The transparency of zebrafish embryos allows for the direct visualization of the vasculature in live animals without perturbation. When neutrophil motility is assayed in transgenic embryos expressing GFP-CXCR4WHIM, the GFP-positive cells display greatly reduced 3-dimensional motility compared with GFP-CXCR4 controls. The GFP-CXCR4WHIM animals are also severely neutropenic, like human WHIM patients, with virtually no neutrophils in circulation.

The aggregation of zebrafish CXCR4WHIM neutrophils and their failure to circulate in an SDF-1–dependent manner make it a useful model for WHIM syndrome. The question of clinical importance is how the CXCR4WHIM neutrophils respond to inflammation. By clipping the tailfin, which stimulates neutrophil migration to the wound site, the authors show that the CXCR4WHIM neutrophils fail to migrate to the wound. When SDF-1 expression is inhibited, migration occurs. This is not, however, a trivial result because Walters et al observe that the CXCR4WHIM neutrophils respond to the tailfin clip by increasing cellular protrusion and localized motility. This implies that the neutrophils are not deaf to inflammatory signals, but rather that their motility is in some way restricted by the CXCR4WHIM/SDF-1 interaction. This has not been previously demonstrated in vivo, and it may be an important factor for understanding the excessive neutrophil proliferation and apoptosis in the marrow of WHIM patients.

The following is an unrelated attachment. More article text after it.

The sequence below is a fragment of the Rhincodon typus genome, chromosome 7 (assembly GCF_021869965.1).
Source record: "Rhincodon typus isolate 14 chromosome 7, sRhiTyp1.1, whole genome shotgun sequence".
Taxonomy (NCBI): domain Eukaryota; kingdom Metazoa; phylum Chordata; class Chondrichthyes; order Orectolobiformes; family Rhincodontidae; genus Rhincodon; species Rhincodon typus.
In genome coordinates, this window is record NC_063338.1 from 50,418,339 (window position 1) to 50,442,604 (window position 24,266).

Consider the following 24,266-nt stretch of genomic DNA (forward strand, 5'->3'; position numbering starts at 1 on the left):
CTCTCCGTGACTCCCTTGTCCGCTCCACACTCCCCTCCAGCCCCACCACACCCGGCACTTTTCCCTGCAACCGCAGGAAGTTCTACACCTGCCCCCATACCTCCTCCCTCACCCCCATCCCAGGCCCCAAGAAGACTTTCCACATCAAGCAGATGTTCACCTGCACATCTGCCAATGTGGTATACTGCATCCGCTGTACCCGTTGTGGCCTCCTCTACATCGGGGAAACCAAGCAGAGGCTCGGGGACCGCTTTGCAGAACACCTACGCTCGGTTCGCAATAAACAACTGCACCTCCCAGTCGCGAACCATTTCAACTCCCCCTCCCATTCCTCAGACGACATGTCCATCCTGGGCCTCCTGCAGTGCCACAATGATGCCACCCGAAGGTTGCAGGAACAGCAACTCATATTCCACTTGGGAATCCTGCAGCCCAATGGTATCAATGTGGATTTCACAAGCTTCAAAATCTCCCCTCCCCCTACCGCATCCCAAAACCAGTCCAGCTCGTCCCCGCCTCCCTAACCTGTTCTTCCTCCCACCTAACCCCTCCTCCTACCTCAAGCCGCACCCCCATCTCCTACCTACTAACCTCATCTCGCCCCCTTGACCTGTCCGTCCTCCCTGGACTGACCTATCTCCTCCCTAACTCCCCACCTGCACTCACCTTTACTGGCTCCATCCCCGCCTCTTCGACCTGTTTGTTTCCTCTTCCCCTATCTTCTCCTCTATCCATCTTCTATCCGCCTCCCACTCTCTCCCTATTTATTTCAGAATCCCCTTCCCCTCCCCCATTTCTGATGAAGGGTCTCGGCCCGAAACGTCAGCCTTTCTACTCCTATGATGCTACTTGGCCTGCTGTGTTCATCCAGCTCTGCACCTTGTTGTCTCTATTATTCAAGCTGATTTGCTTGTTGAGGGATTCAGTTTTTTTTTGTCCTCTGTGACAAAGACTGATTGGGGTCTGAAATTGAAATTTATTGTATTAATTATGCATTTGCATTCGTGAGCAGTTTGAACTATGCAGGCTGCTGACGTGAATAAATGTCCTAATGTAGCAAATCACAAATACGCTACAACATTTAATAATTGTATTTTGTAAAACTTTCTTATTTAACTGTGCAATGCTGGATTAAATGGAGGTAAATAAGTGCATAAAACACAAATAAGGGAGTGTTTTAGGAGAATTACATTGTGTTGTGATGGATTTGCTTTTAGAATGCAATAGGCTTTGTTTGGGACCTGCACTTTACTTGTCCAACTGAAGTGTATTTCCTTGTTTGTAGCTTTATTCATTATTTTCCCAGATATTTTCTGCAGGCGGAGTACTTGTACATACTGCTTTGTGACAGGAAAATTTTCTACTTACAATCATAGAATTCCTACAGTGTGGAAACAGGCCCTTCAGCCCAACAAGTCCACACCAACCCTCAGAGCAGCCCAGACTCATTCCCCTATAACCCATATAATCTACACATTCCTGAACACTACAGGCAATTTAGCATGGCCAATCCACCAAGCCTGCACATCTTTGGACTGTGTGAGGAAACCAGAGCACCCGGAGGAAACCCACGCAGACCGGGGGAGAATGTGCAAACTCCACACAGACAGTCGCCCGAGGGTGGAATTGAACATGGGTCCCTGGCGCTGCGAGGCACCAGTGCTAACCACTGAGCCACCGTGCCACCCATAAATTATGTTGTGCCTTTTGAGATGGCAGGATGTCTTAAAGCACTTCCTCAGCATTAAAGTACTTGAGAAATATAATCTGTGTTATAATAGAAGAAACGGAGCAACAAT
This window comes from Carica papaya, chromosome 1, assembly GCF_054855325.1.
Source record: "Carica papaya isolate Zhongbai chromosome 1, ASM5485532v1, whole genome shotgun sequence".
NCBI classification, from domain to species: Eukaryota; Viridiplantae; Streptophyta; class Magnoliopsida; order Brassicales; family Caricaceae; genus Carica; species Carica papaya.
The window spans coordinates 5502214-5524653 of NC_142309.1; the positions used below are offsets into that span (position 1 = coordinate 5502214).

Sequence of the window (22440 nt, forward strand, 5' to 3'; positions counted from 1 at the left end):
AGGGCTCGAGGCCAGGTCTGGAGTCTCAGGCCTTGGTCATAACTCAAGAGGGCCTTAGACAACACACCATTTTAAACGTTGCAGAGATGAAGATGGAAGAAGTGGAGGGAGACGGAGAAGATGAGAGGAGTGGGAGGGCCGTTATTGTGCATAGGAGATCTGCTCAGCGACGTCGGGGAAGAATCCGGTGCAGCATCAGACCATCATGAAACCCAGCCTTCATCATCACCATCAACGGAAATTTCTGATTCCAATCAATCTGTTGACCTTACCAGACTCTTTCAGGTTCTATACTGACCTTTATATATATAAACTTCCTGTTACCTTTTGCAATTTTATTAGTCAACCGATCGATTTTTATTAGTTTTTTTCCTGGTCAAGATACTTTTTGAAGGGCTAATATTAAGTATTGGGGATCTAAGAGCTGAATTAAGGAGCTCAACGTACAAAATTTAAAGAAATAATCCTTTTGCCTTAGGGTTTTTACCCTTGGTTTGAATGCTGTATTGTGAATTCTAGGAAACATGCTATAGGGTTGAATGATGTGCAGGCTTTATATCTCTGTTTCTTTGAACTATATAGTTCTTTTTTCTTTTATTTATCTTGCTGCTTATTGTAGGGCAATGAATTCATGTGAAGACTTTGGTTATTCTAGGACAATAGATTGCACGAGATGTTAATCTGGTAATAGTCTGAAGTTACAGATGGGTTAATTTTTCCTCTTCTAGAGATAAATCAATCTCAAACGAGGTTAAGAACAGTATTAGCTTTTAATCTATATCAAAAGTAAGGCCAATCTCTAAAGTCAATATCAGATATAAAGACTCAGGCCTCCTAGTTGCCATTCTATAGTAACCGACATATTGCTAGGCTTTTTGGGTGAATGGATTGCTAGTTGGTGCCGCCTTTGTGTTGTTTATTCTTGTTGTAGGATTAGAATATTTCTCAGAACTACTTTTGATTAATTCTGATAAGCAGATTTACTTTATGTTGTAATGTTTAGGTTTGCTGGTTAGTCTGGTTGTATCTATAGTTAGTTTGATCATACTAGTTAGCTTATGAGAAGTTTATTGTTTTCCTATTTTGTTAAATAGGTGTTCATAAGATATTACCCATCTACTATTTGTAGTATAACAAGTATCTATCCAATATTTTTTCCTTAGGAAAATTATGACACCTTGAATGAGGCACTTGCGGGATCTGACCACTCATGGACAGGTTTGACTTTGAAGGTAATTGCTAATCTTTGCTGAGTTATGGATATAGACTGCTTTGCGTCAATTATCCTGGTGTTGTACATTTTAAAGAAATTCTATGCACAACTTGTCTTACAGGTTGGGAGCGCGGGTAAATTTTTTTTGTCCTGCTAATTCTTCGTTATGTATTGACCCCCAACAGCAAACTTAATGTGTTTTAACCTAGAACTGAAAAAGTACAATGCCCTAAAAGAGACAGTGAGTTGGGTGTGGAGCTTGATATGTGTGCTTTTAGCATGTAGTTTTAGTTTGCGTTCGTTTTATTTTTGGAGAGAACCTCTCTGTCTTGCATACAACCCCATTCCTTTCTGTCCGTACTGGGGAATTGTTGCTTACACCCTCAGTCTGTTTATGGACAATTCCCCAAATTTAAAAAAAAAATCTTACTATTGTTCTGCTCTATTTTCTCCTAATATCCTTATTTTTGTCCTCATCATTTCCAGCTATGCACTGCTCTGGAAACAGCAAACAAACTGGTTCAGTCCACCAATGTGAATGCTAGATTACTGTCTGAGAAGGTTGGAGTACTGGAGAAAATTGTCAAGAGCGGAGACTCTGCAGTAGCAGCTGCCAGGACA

Walters et al have also begun to dissect the pathway regulating neutrophil motility using a photo-activated Rac GTPase, a downstream component of the SDF-1 signaling pathway. Earlier work suggested WHIM neutrophils are defective in actin polarization.9  Walters and colleagues used this Rac allele to drive actin polymerization, which in turn allowed neutrophil migration to wound sites. These experiments demonstrate a more direct cause-and-effect link between CXCR4 function and the machinery for cellular motility. It is nicely consistent with the observation that CXCR4WHIM neutrophils do, in fact, respond to inflammatory signals, but they cannot mobilize.

The zebrafish WHIM syndrome model presented by Walters et al demonstrates in vivo that truncated alleles of CXCR4, together with its ligand SDF-1, are essential drivers of neutrophil retention in WHIM syndrome. They demonstrate in vivo that the CXCR4 alleles found in WHIM syndrome are a dominant “on” receptor that still requires its ligand, SDF-1, for activation. This “activation” is a STOP signal preventing actin polymerization, and hence retards neutrophil motility out of the marrow into the periphery.

Walters and colleagues are now positioned to use their zebrafish system to investigate how CXCR4WHIM/SDF-1 interactions affect neutrophil homeostasis. The signals driving myelokathexis in WHIM patients remains an important unsolved mystery. This zebrafish WHIM model now provides a tool to screen for agents that either enhance or inhibit neutrophil migration from the bone marrow. The recent identification of zebrafish G-CSF will further enhance the value of this system.10 

Conflict-of-interest disclosure: The authors declare no competing financial interests. ■